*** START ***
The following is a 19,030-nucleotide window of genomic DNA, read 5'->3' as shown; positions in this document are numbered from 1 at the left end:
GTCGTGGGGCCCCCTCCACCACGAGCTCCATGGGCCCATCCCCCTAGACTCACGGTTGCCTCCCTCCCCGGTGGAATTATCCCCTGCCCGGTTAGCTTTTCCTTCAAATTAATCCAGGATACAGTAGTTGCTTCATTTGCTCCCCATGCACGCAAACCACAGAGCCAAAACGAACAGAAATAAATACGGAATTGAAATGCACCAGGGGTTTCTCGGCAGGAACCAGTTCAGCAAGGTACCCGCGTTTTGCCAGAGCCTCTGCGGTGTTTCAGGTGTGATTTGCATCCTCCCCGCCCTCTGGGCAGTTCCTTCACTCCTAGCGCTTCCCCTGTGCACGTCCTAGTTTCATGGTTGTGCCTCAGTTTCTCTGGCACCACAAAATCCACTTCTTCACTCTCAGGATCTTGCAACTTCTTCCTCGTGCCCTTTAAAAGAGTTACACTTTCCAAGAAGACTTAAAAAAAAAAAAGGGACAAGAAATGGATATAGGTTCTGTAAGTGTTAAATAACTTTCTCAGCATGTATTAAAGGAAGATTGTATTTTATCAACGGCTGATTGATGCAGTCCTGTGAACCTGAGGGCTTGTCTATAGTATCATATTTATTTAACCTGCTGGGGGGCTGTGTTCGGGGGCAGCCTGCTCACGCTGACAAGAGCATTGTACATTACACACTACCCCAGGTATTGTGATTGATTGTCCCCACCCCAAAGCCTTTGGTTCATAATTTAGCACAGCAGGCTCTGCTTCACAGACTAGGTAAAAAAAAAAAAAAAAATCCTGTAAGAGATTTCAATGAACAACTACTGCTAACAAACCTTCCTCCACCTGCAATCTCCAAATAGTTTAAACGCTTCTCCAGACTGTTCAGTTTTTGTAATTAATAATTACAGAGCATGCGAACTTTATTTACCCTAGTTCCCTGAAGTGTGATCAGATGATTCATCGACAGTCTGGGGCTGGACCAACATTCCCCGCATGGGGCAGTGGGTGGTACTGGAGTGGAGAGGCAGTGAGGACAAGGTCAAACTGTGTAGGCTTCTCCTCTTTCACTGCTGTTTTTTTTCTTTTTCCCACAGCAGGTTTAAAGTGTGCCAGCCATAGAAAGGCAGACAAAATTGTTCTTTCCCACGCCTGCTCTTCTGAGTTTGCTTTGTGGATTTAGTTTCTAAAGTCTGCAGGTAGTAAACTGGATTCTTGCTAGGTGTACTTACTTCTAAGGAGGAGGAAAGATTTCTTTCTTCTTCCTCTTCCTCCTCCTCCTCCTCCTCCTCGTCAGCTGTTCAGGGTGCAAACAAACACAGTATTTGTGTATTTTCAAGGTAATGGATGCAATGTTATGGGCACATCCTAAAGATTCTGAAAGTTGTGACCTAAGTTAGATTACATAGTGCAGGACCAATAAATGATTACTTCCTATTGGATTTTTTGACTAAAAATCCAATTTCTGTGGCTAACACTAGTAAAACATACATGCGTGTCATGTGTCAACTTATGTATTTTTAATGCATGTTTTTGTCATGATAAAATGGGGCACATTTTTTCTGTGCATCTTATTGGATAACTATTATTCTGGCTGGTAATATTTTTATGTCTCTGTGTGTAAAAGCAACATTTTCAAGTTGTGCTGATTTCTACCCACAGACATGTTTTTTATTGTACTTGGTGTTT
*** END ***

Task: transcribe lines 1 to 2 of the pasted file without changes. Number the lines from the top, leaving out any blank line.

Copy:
The following is a 19,030-nucleotide window of genomic DNA, read 5'->3' as shown; positions in this document are numbered from 1 at the left end:
GTCGTGGGGCCCCCTCCACCACGAGCTCCATGGGCCCATCCCCCTAGACTCACGGTTGCCTCCCTCCCCGGTGGAATTATCCCCTGCCCGGTTAGCTTTTCCTTCAAATTAATCCAGGATACAGTAGTTGCTTCATTTGCTCCCCATGCACGCAAACCACAGAGCCAAAACGAACAGAAATAAATACGGAATTGAAATGCACCAGGGGTTTCTCGGCAGGAACCAGTTCAGCAAGGTACCCGCGTTTTGCCAGAGCCTCTGCGGTGTTTCAGGTGTGATTTGCATCCTCCCCGCCCTCTGGGCAGTTCCTTCACTCCTAGCGCTTCCCCTGTGCACGTCCTAGTTTCATGGTTGTGCCTCAGTTTCTCTGGCACCACAAAATCCACTTCTTCACTCTCAGGATCTTGCAACTTCTTCCTCGTGCCCTTTAAAAGAGTTACACTTTCCAAGAAGACTTAAAAAAAAAAAAGGGACAAGAAATGGATATAGGTTCTGTAAGTGTTAAATAACTTTCTCAGCATGTATTAAAGGAAGATTGTATTTTATCAACGGCTGATTGATGCAGTCCTGTGAACCTGAGGGCTTGTCTATAGTATCATATTTATTTAACCTGCTGGGGGGCTGTGTTCGGGGGCAGCCTGCTCACGCTGACAAGAGCATTGTACATTACACACTACCCCAGGTATTGTGATTGATTGTCCCCACCCCAAAGCCTTTGGTTCATAATTTAGCACAGCAGGCTCTGCTTCACAGACTAGGTAAAAAAAAAAAAAAAAATCCTGTAAGAGATTTCAATGAACAACTACTGCTAACAAACCTTCCTCCACCTGCAATCTCCAAATAGTTTAAACGCTTCTCCAGACTGTTCAGTTTTTGTAATTAATAATTACAGAGCATGCGAACTTTATTTACCCTAGTTCCCTGAAGTGTGATCAGATGATTCATCGACAGTCTGGGGCTGGACCAACATTCCCCGCATGGGGCAGTGGGTGGTACTGGAGTGGAGAGGCAGTGAGGACAAGGTCAAACTGTGTAGGCTTCTCCTCTTTCACTGCTGTTTTTTTTCTTTTTCCCACAGCAGGTTTAAAGTGTGCCAGCCATAGAAAGGCAGACAAAATTGTTCTTTCCCACGCCTGCTCTTCTGAGTTTGCTTTGTGGATTTAGTTTCTAAAGTCTGCAGGTAGTAAACTGGATTCTTGCTAGGTGTACTTACTTCTAAGGAGGAGGAAAGATTTCTTTCTTCTTCCTCTTCCTCCTCCTCCTCCTCCTCCTCGTCAGCTGTTCAGGGTGCAAACAAACACAGTATTTGTGTATTTTCAAGGTAATGGATGCAATGTTATGGGCACATCCTAAAGATTCTGAAAGTTGTGACCTAAGTTAGATTACATAGTGCAGGACCAATAAATGATTACTTCCTATTGGATTTTTTGACTAAAAATCCAATTTCTGTGGCTAACACTAGTAAAACATACATGCGTGTCATGTGTCAACTTATGTATTTTTAATGCATGTTTTTGTCATGATAAAATGGGGCACATTTTTTCTGTGCATCTTATTGGATAACTATTATTCTGGCTGGTAATATTTTTATGTCTCTGTGTGTAAAAGCAACATTTTCAAGTTGTGCTGATTTCTACCCACAGACATGTTTTTTATTGTACTTGGTGTTT